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Canada's species


Ephydatia mulleri. Photo: Henry M ReiswigThe earliest sponge fossils date back to the Vendian, about 600 million years ago. They have often been important reef-builders, at many times as important as all other reef-building organisms combined, but today they only play a minor part in the construction of reefs. Sponge diversity reached a high point in the Cretaceous, when dinosaurs reached their largest size.

Sponges are the most primitive of the multicelled animals. They lack organs, but have several different cell types and are built around a system of water canals; water is pulled through these canals and filtered for food. Small structures called spicules provide support for the body, and classification is based on the material and structure of the spicules. Almost all sponges are marine.

Five thousand species of sponges have been identified, and there may be five thousand more. The three classes of sponges are the Calcarea (glass sponges), Hexactinellida (silicious sponges), and Demospongiae. Canada contains about five hundred species of sponges.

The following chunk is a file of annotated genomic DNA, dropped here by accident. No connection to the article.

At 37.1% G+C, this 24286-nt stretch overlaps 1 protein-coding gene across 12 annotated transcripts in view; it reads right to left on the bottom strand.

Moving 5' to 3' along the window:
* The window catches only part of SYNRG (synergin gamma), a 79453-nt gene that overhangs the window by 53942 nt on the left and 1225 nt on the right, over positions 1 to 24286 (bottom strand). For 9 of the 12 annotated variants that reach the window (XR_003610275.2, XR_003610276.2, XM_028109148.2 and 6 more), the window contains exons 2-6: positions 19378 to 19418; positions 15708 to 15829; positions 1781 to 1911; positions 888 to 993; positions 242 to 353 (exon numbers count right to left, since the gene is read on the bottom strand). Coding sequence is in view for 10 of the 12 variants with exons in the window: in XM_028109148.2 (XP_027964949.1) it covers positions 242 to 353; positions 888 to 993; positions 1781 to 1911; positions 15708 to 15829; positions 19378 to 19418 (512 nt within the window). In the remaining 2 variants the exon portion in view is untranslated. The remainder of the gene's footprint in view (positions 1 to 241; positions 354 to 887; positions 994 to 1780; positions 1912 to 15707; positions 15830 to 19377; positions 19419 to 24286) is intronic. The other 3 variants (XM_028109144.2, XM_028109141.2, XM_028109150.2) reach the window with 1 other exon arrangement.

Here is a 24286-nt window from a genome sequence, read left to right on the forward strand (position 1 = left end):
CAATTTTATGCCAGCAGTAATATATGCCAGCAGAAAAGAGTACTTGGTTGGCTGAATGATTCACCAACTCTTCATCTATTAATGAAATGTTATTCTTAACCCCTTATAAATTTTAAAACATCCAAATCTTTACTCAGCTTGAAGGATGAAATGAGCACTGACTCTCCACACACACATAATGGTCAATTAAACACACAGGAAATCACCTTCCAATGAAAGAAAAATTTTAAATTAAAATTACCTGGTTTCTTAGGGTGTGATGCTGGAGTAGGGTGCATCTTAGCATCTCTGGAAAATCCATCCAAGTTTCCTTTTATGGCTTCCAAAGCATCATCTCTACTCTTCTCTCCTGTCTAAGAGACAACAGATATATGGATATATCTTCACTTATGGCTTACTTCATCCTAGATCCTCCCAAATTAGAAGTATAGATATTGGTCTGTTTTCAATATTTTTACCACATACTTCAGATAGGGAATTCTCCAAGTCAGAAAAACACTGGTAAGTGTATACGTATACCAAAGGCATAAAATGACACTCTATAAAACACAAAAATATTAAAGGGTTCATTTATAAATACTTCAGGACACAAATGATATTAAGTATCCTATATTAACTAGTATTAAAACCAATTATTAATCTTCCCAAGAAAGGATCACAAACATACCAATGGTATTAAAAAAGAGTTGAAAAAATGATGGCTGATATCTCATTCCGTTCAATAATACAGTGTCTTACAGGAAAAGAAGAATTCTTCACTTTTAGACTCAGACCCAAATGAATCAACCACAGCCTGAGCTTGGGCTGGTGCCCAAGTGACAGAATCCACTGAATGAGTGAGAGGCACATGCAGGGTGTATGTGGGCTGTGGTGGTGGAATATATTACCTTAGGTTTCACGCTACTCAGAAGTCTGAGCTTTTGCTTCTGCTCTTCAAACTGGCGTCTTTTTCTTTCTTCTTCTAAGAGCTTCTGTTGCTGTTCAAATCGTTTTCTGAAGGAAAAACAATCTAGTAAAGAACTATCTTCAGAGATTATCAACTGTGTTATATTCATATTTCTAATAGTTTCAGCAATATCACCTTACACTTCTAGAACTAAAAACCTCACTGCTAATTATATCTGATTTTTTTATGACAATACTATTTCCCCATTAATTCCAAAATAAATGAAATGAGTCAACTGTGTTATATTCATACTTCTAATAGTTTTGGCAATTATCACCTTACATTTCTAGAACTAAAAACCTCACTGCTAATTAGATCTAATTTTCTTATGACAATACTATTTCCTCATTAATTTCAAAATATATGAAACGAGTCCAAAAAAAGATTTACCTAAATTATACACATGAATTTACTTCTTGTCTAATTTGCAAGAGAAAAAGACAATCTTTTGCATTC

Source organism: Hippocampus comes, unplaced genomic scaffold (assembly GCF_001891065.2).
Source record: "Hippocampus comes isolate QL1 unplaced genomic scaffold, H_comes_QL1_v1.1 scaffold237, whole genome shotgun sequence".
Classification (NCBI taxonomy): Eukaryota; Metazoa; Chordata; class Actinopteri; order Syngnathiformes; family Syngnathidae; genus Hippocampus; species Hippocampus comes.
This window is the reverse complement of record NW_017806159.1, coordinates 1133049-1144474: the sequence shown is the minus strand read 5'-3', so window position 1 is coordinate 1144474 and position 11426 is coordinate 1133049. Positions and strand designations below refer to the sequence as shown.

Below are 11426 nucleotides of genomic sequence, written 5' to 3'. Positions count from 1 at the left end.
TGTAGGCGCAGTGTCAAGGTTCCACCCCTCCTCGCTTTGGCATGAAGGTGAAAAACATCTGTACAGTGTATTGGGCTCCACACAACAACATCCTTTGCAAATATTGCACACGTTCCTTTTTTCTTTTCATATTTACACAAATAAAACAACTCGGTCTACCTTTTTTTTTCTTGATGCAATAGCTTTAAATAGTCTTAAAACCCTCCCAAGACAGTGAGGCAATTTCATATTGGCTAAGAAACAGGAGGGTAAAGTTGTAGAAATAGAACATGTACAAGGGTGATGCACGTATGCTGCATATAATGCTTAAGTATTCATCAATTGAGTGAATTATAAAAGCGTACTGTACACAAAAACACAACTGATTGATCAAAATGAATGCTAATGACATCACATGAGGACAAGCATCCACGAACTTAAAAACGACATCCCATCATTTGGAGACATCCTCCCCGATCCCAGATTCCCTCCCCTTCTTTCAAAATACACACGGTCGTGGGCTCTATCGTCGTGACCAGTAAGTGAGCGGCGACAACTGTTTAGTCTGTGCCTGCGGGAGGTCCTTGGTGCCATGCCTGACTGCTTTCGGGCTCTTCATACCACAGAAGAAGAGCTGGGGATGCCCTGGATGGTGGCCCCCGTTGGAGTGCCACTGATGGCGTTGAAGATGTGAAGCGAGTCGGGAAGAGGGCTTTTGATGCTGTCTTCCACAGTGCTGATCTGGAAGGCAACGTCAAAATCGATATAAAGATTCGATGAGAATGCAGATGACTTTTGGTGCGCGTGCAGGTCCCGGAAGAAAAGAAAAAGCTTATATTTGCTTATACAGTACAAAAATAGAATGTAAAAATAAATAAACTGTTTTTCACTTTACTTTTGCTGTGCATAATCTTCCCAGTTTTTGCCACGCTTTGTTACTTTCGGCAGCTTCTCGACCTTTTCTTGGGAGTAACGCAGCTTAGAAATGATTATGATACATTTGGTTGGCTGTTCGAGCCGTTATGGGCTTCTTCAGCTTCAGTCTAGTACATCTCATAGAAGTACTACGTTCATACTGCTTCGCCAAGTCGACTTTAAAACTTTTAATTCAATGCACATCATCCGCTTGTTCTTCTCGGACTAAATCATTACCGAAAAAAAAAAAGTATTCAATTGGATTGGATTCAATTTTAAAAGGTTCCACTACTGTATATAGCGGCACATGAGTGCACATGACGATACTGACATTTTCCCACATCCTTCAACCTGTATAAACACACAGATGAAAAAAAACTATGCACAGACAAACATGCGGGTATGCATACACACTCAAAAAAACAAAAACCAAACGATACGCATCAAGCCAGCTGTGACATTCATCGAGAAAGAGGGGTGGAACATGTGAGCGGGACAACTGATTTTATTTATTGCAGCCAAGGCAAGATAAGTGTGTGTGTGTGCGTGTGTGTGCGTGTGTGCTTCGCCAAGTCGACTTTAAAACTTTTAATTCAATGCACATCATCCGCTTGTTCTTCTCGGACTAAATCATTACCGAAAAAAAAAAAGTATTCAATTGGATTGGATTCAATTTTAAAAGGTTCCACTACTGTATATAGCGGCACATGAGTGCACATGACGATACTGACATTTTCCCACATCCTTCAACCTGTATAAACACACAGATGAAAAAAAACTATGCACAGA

Anheteromeyenia argyrosperma
Anheteromeyenia biceps
Anheteromeyenia pictouensis
Anheteromeyenia ryderi
Corvomeyenia carolinensis
Corvomeyenia everetti
Corvospongilla becki
Corvospongilla novaeterrae
Dosilia palmeri
Dosilia plumosa
Dosilia radiospiculata
Ephydatia fluviatilis
Ephydatia japonica
Ephydatia millsii
Ephydatia muelleri
Ephydatia robusta
Eunapius igloviformis
Eunapius mackayi
Eunapius fragilis
Heteromeyenia baileyi
Heteromeyenia latitenta
Heteromeyenia tentasperma
Meyenia sp.
Radiospongilla cerebellata
Radiospongilla crateriformis
Spongilla aspinosa
Spongilla cenota
Spongilla heterosclerifera
Spongilla lacustris
Spongilla alba
Stratospongilla penneyi
Trochospongilla horrida
Trochospongilla leidii
Trochospongilla pennsylvanica